Tech & Rights

Criticism for Dutch Draft Bill on Refugee Custody and Return

Civil society groups voice their disapproval of the draft bill on return and temporary custody, saying it remains unchanged on essential points.

by Nederlands Juristen Comité voor de Mensenrechten
(Image: United Nations Photo - Flickr/CC content)
The Dutch section of the International Commission of Jurists (NJCM) sent its commentary to the minister of security and justice on the draft Decree return and temporary custody in a letter on November 30, 2015.
Earlier, on February 21, 2014, the NJCM – together with several other organizations – commented on the draft legislative proposal on Return and Temporary Custody.

The legislative proposal that was recently presented to Parliament, together with the advice by the Advisory Division of the Council of State, the Provisional Report and the draft Decree are reason for the NJCM to give a number of comments.

Essential edits

The NJCM is delighted that the legislative proposal has been amended on a number of points in response to criticism in various quarters. Unfortunately, the legislative proposal has remained unchanged on essential points.

The NJCM would like to mention in particular that the solid criticism by the Advisory Division of the Council of State, in its advice on December 18, 2014, hasn’t sufficiently been taken seriously.

In the letter to the minister of security and justice, dated November 30, 2015, the NJCM highlights the following issues, in short:

  • In the draft Decree (suggested change of Article 5.3, Aliens Decree 2000) it is stated that, when choosing a particular sort of measure, the extent of the foreigner’s cooperation to his return is taken into account and to which extent he is able return. The NCJM states that - if a foreigner cooperates with the return - there is no reason for detention and, therefore, neither for applying a lighter measure.
  • The legislative proposal suggests to be geared to the present practice in which the setup and the regime have a penitentiary character.
  • The state secretary’s explanation of Article 16, first section, of the Directive on Return and the case law is incorrect in the NJCM's view. There is a positive obligation on the shoulders of the Dutch state to build specialized facilities in the near future that are incomparable with prisons.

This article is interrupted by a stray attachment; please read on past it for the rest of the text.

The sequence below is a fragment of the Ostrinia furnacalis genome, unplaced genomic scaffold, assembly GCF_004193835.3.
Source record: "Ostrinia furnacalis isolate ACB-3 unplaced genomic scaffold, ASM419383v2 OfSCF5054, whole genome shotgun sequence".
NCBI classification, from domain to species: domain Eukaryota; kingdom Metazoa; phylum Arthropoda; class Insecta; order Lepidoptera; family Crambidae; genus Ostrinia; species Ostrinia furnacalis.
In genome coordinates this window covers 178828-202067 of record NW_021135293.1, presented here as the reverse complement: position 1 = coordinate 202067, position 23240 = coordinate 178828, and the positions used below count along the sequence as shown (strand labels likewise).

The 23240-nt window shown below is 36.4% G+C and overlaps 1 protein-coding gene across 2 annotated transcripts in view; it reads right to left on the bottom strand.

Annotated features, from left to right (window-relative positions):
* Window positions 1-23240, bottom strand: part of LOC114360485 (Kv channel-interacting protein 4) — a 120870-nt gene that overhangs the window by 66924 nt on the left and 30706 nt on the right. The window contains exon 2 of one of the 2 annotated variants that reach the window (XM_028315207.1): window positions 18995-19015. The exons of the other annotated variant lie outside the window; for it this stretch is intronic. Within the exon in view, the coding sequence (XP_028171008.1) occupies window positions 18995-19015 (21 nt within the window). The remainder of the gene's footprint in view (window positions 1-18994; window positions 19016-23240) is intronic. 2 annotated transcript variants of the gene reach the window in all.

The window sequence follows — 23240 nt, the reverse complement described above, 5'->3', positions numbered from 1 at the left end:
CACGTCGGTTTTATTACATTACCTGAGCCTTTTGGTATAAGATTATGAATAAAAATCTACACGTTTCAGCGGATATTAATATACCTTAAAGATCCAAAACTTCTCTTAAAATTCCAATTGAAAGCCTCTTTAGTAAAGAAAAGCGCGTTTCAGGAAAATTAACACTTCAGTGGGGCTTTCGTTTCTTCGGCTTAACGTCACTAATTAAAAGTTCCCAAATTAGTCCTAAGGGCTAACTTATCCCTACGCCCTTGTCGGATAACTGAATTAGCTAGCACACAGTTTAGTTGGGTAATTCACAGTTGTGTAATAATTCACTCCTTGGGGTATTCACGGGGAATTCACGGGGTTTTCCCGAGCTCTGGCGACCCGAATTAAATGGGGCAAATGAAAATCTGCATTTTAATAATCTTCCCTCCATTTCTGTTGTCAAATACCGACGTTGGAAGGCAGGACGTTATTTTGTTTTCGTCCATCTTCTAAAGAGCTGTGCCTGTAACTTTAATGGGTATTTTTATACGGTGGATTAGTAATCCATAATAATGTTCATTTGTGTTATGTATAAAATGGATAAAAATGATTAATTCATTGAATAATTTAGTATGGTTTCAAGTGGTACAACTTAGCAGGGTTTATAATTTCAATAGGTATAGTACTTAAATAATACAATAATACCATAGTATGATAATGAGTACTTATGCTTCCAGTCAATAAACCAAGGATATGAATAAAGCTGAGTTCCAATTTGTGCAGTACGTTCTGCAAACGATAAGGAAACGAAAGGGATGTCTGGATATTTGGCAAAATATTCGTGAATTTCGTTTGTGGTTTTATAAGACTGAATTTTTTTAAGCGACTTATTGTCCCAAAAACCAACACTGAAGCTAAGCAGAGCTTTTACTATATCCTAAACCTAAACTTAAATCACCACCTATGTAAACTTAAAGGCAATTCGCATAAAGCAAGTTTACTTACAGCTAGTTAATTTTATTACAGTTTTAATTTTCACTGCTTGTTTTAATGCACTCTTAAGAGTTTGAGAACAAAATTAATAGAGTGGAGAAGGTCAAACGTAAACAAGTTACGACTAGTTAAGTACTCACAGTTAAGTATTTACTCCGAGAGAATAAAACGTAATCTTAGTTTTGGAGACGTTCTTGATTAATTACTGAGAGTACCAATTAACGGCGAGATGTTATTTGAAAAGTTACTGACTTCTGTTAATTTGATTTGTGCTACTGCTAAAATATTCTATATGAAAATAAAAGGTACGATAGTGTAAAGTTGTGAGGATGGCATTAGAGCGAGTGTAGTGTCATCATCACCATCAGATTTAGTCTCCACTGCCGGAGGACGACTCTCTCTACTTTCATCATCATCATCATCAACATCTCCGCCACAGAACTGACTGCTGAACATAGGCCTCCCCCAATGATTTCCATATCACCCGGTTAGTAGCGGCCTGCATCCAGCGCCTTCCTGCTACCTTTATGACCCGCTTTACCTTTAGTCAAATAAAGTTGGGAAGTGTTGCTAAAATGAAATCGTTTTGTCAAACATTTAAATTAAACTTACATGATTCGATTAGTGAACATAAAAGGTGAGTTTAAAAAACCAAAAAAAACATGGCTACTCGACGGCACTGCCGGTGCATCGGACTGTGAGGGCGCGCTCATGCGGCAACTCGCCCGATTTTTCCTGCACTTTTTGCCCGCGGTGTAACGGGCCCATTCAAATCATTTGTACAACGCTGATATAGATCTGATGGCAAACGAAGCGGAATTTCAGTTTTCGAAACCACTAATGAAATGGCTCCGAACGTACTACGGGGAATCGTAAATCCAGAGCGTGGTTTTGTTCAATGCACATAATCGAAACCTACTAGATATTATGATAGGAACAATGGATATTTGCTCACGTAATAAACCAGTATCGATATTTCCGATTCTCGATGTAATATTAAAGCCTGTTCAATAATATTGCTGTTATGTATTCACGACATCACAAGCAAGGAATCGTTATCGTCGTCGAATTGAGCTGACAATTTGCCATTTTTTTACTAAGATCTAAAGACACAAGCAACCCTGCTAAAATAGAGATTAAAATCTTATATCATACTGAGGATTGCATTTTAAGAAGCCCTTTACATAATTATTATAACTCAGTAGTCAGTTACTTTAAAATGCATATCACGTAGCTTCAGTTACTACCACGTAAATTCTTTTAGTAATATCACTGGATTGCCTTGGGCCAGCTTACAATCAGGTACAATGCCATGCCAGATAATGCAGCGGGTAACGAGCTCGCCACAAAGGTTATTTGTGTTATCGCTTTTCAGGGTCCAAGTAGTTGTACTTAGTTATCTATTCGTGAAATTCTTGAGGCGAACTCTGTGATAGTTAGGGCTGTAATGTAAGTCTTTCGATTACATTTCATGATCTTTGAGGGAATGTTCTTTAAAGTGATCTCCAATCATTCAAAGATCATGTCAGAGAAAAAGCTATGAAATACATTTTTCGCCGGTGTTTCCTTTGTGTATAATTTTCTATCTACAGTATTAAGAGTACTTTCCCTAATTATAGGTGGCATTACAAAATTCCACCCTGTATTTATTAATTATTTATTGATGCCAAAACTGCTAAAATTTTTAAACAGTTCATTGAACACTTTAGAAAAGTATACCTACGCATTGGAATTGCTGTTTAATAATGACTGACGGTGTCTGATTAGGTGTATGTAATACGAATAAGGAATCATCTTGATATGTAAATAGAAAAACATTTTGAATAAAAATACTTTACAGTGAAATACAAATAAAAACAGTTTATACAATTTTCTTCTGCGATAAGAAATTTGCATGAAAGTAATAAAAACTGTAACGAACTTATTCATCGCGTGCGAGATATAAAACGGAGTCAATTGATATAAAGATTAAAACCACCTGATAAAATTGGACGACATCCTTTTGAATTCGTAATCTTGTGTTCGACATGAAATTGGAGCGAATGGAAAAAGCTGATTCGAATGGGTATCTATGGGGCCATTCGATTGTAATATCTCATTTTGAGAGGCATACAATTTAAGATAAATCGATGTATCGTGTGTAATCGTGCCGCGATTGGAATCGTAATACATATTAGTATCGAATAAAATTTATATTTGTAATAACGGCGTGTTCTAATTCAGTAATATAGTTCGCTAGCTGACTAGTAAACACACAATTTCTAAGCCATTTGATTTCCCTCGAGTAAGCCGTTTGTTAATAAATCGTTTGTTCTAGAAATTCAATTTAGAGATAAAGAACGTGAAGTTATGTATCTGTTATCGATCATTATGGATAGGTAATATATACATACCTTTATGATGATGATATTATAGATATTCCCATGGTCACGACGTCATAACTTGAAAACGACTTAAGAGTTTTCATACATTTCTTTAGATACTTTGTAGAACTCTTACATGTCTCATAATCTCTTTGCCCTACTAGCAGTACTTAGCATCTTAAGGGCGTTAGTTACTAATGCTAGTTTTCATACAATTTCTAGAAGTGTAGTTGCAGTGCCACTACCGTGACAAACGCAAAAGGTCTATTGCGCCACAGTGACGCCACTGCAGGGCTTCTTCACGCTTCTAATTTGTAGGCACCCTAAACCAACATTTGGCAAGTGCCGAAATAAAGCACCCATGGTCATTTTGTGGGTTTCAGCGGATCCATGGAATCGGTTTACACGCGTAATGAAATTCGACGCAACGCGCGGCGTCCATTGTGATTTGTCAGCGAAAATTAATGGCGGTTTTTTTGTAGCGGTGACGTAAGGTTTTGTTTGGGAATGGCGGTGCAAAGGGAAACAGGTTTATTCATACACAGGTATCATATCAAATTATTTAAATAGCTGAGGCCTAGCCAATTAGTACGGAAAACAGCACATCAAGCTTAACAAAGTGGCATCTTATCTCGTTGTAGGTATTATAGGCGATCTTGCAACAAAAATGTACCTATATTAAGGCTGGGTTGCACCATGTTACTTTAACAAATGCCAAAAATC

• A good mechanism defining the vulnerability of individuals is essential, according to the NJCM.
  • The NJCM notes with approval that the possibilities to stay in touch with the outside world have been enlarged. Nevertheless, the possibilities are too restricted. This, for example, goes for the number of visiting hours.
  • Another objection is that, again, the option of repeated detention hasn’t been excluded in the legislative proposal.
  • The Explanatory Memorandum states that the recommendations of the Nederlandse Orde van Advocaten (the Netherlands Bar Association) and Amnesty International to build in additional notification obligations in the legislative proposal for the lawyer have been ignored. Such an obligation is of great importance with drastic measures, such as the placement in an isolation cell.
  • In the current legislative proposal, Article 44 includes that the powers of the director to apply force and freedom restricting measures can also be used for replacements in the context of the process of return from, or inside, the facility for aliens detention. The NJCM notes that in its advice, the Council of State has indicated that is unclear why it is necessary that also the director of the facility for aliens detention has these powers for the execution of the notifications and demands as meant in Articles 61 and 63 of the Aliens Act 2000. The response in the Further Report cannot convince the NJCM.

The unabridged version of the letter can be downloaded here.

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